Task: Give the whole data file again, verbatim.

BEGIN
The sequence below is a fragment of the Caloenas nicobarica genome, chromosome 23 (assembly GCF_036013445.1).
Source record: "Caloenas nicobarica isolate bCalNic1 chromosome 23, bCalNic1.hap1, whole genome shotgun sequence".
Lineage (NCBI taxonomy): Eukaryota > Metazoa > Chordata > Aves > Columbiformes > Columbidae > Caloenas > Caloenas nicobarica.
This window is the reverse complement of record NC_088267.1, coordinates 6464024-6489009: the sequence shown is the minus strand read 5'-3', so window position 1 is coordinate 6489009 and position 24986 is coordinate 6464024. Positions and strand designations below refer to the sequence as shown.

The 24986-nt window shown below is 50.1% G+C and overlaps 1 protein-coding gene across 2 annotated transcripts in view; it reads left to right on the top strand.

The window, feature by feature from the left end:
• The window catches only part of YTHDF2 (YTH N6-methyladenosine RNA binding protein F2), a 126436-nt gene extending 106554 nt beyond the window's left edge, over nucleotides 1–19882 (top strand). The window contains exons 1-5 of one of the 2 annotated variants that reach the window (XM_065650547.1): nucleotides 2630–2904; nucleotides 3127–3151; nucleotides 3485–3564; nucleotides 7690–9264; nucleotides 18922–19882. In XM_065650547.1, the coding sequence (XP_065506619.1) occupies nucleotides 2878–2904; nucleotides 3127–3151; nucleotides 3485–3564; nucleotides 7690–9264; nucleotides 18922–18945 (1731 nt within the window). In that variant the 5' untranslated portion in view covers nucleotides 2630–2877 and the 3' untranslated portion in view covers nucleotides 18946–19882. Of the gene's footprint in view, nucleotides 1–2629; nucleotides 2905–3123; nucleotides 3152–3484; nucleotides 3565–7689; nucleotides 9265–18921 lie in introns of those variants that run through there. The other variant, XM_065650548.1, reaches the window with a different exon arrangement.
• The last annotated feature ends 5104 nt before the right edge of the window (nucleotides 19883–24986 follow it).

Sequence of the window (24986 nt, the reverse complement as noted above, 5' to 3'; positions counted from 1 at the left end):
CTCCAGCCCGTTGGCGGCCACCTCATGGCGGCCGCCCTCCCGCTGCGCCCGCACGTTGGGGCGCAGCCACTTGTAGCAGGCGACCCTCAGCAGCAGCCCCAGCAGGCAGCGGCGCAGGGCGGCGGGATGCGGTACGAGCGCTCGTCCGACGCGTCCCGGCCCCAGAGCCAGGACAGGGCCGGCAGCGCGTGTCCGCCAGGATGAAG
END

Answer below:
The sequence below is a fragment of the Caloenas nicobarica genome, chromosome 23 (assembly GCF_036013445.1).
Source record: "Caloenas nicobarica isolate bCalNic1 chromosome 23, bCalNic1.hap1, whole genome shotgun sequence".
Lineage (NCBI taxonomy): Eukaryota > Metazoa > Chordata > Aves > Columbiformes > Columbidae > Caloenas > Caloenas nicobarica.
This window is the reverse complement of record NC_088267.1, coordinates 6464024-6489009: the sequence shown is the minus strand read 5'-3', so window position 1 is coordinate 6489009 and position 24986 is coordinate 6464024. Positions and strand designations below refer to the sequence as shown.

The 24986-nt window shown below is 50.1% G+C and overlaps 1 protein-coding gene across 2 annotated transcripts in view; it reads left to right on the top strand.

The window, feature by feature from the left end:
• The window catches only part of YTHDF2 (YTH N6-methyladenosine RNA binding protein F2), a 126436-nt gene extending 106554 nt beyond the window's left edge, over nucleotides 1–19882 (top strand). The window contains exons 1-5 of one of the 2 annotated variants that reach the window (XM_065650547.1): nucleotides 2630–2904; nucleotides 3127–3151; nucleotides 3485–3564; nucleotides 7690–9264; nucleotides 18922–19882. In XM_065650547.1, the coding sequence (XP_065506619.1) occupies nucleotides 2878–2904; nucleotides 3127–3151; nucleotides 3485–3564; nucleotides 7690–9264; nucleotides 18922–18945 (1731 nt within the window). In that variant the 5' untranslated portion in view covers nucleotides 2630–2877 and the 3' untranslated portion in view covers nucleotides 18946–19882. Of the gene's footprint in view, nucleotides 1–2629; nucleotides 2905–3123; nucleotides 3152–3484; nucleotides 3565–7689; nucleotides 9265–18921 lie in introns of those variants that run through there. The other variant, XM_065650548.1, reaches the window with a different exon arrangement.
• The last annotated feature ends 5104 nt before the right edge of the window (nucleotides 19883–24986 follow it).

Sequence of the window (24986 nt, the reverse complement as noted above, 5' to 3'; positions counted from 1 at the left end):
CTCCAGCCCGTTGGCGGCCACCTCATGGCGGCCGCCCTCCCGCTGCGCCCGCACGTTGGGGCGCAGCCACTTGTAGCAGGCGACCCTCAGCAGCAGCCCCAGCAGGCAGCGGCGCAGGGCGGCGGGATGCGGTACGAGCGCTCGTCCGACGCGTCCCGGCCCCAGAGCCAGGACAGGGCCGGCAGCGCGTGTCCGCCAGGATGAAG